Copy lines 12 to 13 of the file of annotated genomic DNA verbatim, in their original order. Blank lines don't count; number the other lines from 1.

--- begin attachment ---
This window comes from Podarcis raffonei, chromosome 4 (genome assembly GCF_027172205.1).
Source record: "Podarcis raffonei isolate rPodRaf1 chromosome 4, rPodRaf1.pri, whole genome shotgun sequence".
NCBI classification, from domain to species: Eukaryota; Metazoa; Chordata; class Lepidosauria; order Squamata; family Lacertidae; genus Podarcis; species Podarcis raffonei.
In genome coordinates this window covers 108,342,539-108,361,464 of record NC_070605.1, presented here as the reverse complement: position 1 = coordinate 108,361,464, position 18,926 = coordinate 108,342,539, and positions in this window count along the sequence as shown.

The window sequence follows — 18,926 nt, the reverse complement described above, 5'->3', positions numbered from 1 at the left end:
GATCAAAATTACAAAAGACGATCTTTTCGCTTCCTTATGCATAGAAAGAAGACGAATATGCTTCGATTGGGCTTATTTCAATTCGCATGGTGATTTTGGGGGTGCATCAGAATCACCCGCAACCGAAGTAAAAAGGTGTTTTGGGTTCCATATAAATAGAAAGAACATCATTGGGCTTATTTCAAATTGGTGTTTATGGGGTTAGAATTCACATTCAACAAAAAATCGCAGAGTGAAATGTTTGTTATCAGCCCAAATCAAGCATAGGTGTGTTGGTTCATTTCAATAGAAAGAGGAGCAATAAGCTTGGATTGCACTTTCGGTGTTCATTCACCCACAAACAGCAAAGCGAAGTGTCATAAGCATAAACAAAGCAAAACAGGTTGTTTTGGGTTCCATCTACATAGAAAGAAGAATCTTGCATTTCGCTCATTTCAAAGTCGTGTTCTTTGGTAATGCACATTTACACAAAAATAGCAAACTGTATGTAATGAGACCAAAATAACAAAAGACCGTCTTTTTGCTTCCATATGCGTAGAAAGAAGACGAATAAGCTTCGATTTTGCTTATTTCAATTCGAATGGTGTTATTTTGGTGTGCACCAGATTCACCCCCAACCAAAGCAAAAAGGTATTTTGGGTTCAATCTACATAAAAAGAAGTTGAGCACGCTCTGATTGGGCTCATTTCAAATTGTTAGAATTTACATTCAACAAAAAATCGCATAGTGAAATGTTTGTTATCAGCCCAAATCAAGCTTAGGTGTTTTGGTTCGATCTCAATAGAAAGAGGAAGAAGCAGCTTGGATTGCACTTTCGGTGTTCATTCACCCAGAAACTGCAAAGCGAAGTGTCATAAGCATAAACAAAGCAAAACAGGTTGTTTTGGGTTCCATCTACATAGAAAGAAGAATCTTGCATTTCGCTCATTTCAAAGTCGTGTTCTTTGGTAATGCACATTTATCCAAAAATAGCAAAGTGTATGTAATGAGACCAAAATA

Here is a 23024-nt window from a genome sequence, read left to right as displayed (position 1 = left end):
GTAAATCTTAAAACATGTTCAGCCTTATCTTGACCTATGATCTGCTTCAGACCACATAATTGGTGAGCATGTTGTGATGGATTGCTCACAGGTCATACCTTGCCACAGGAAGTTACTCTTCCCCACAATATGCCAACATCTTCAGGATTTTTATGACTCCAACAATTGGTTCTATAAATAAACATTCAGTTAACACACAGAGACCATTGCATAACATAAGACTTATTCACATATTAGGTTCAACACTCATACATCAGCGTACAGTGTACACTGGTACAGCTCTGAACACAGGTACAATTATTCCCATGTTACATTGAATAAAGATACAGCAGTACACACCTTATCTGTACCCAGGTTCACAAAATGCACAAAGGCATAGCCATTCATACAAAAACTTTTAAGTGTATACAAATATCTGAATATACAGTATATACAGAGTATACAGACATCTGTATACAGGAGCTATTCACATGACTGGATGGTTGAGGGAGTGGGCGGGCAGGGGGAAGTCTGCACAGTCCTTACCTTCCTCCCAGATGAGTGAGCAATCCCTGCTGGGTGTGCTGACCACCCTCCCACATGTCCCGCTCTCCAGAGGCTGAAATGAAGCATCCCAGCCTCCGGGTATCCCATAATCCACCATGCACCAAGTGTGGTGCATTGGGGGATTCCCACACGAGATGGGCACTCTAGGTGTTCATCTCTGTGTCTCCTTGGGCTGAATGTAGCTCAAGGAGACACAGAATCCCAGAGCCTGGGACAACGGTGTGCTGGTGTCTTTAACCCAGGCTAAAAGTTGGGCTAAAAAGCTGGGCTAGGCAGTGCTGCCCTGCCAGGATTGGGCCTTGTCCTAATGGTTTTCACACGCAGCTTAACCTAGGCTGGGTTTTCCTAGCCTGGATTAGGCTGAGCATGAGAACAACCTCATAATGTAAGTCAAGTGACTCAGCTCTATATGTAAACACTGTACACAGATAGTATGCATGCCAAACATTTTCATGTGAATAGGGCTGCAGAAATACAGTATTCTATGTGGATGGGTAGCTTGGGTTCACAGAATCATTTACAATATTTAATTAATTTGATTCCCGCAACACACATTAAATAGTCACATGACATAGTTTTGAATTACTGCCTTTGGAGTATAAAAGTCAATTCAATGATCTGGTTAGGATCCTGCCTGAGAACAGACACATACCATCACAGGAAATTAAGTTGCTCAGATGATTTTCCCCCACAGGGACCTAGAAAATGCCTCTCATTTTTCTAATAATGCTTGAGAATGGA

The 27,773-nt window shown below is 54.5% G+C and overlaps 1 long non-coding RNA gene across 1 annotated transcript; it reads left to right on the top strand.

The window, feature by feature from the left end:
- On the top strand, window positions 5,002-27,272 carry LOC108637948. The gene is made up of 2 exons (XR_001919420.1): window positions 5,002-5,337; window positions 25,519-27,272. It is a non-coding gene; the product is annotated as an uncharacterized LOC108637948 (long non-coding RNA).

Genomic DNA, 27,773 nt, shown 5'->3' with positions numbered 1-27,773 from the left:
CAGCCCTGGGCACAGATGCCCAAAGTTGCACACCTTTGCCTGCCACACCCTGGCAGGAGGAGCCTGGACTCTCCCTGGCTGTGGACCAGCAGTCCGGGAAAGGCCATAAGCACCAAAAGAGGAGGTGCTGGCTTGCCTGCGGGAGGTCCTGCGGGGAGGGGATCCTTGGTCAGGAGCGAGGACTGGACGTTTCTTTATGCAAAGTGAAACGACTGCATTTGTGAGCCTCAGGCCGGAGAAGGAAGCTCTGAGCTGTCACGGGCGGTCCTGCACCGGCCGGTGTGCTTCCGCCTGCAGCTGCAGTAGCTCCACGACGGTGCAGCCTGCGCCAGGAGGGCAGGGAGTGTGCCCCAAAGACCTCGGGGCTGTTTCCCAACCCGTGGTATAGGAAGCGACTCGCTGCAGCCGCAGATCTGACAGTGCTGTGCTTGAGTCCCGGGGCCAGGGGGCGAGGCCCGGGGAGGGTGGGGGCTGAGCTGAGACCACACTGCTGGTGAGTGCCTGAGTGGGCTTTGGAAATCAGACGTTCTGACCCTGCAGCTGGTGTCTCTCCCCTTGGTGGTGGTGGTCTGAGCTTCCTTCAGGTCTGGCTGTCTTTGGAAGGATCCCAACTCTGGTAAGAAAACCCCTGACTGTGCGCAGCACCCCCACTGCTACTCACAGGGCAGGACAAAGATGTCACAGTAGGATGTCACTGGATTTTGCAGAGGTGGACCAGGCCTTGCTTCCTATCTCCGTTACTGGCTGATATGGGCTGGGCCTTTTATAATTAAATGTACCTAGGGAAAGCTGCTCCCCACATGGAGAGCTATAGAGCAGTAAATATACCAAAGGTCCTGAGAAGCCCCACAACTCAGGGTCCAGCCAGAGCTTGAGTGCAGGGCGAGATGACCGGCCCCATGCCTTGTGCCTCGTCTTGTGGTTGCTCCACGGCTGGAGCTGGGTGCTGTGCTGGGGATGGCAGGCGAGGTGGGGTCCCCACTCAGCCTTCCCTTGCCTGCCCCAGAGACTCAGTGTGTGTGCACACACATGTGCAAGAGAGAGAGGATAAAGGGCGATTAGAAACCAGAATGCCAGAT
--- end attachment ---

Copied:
Genomic DNA, 27,773 nt, shown 5'->3' with positions numbered 1-27,773 from the left:
CAGCCCTGGGCACAGATGCCCAAAGTTGCACACCTTTGCCTGCCACACCCTGGCAGGAGGAGCCTGGACTCTCCCTGGCTGTGGACCAGCAGTCCGGGAAAGGCCATAAGCACCAAAAGAGGAGGTGCTGGCTTGCCTGCGGGAGGTCCTGCGGGGAGGGGATCCTTGGTCAGGAGCGAGGACTGGACGTTTCTTTATGCAAAGTGAAACGACTGCATTTGTGAGCCTCAGGCCGGAGAAGGAAGCTCTGAGCTGTCACGGGCGGTCCTGCACCGGCCGGTGTGCTTCCGCCTGCAGCTGCAGTAGCTCCACGACGGTGCAGCCTGCGCCAGGAGGGCAGGGAGTGTGCCCCAAAGACCTCGGGGCTGTTTCCCAACCCGTGGTATAGGAAGCGACTCGCTGCAGCCGCAGATCTGACAGTGCTGTGCTTGAGTCCCGGGGCCAGGGGGCGAGGCCCGGGGAGGGTGGGGGCTGAGCTGAGACCACACTGCTGGTGAGTGCCTGAGTGGGCTTTGGAAATCAGACGTTCTGACCCTGCAGCTGGTGTCTCTCCCCTTGGTGGTGGTGGTCTGAGCTTCCTTCAGGTCTGGCTGTCTTTGGAAGGATCCCAACTCTGGTAAGAAAACCCCTGACTGTGCGCAGCACCCCCACTGCTACTCACAGGGCAGGACAAAGATGTCACAGTAGGATGTCACTGGATTTTGCAGAGGTGGACCAGGCCTTGCTTCCTATCTCCGTTACTGGCTGATATGGGCTGGGCCTTTTATAATTAAATGTACCTAGGGAAAGCTGCTCCCCACATGGAGAGCTATAGAGCAGTAAATATACCAAAGGTCCTGAGAAGCCCCACAACTCAGGGTCCAGCCAGAGCTTGAGTGCAGGGCGAGATGACCGGCCCCATGCCTTGTGCCTCGTCTTGTGGTTGCTCCACGGCTGGAGCTGGGTGCTGTGCTGGGGATGGCAGGCGAGGTGGGGTCCCCACTCAGCCTTCCCTTGCCTGCCCCAGAGACTCAGTGTGTGTGCACACACATGTGCAAGAGAGAGAGGATAAAGGGCGATTAGAAACCAGAATGCCAGAT